Nigeria’s securities watchdog has published comprehensive regulations for the digital asset sector, the first of its kind in the country. The guidelines come amid a crackdown on the sector by the Central Bank of Nigeria (CBN), which has prohibited banks from servicing Bitcoin-related accounts.
Titled “Rules on Issuance Offering and Custody of Digital Assets,” the set of guidelines covered everything from the issuance of digital assets as securities to the regulations governing virtual assets service providers (VASPs).
Those seeking to issue ICOs that target Nigerian investors must present a draft of their white paper to the Securities and Exchange Commission (SEC) beforehand. It shall then assess the project, including whether the said tokens qualify as securities.
If approved, the issuer will only be allowed to raise 20 times his shareholders’ funds with a ceiling of 10 billion nairas ($24.2 million). The amount collected must be demonstrably sufficient to undertake the project as outlined in the white paper. If unable to hit the soft cap, the issuer shall refund all the investors within five days. Nigerians can only invest a maximum of $484 in one ICO unless they are institutional investors.
The SEC also issued guidelines for digital asset offering platforms as well as digital asset custodians, with both being subjected to the highest level of scrutiny and being required to meet global standards in operations and security before being licensed to serve Nigerians.
Key generation and management, conflict of interest, segregation of clients’ assets, outsourcing, audits, custody of the assets, and more were all discussed in the 54-page document.
VASPs will be required to obtain a license before serving Nigerians, and to get one, they will have to fulfill a very long list of requirements by the SEC, ranging from their corporate structure and security of the platform to risk management and compliance.
Exchanges will be scrutinized even more stringently. For starters, they will be required to pay upwards of 30 million nairas ($73,000) in registration and processing fees and have a minimum capital of $1.2 million. They will also have to prove that they have mechanisms in place to deal with conflict of interest, transparency, asset protection, risk management, and more.
The Nigerian digital currency community is welcoming of the regulations, which according to one of the country’s largest exchanges, could bring the much-needed clarity that the industry has been seeking.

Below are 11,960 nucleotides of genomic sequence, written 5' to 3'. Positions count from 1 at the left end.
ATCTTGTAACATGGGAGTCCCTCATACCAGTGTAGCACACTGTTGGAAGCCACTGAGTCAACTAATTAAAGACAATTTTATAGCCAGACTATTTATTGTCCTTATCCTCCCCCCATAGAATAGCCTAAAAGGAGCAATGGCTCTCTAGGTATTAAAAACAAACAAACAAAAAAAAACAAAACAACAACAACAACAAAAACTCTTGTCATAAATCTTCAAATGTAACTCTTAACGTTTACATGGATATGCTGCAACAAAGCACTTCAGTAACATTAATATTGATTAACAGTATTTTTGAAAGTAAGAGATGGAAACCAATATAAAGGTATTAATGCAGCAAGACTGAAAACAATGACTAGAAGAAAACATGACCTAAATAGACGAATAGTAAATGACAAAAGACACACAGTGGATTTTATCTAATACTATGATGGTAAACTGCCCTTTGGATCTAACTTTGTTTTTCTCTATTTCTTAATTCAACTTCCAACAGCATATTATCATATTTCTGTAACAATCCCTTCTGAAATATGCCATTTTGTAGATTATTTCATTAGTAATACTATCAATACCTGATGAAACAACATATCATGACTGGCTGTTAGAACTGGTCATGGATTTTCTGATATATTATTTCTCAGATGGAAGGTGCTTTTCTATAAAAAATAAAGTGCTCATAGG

“We strongly believe today’s developments could mark a major breakthrough in not only delivering much-needed clarity and protection for crypto customers, but also for businesses.” Owen Odia, the country manager for Nigeria at Luno, stated speaking to CoinGeek.
Odia told CoinGeek that the SEC had taken quite some time before offering clarity to the industry, but it’s only because the watchdog’s also trying to come to grips with the technology. “…it is for this reason why they should continue to collaborate with industry players over the coming months and years,” he added.
Moving forward, Odia called on the SEC and other regulators in the West African country to collaborate with stakeholders to come up with regulations that can push the industry ahead. Currently, Luno has over 3 million users in Nigeria alone.
Exchanges like Luno and other key stakeholders “can play a crucial role in helping the SEC navigate the nuances of this technology so any eventual regulations manage the need to protect consumers without stifling the huge innovation we’ve seen in Nigeria over the last few years,” Odia added.
While the SEC may be onboard with pushing the digital asset industry ahead through enabling regulations, the Central Bank of Nigeria (CBN) hasn’t been as friendly. As CoinGeek has previously reported, CBN has taken several drastic measures to slow down the explosive adoption of digital assets in the country.
In February 2021, the central bank prohibited all commercial banks from serving digital currency-related users. It ordered banks to identify all accounts linked to digital assets and shut them down immediately. Later that year, it would freeze some accounts for trading digital assets. The ban, as experts told CoinGeek at the time, would hold Nigerians back and leave them vulnerable.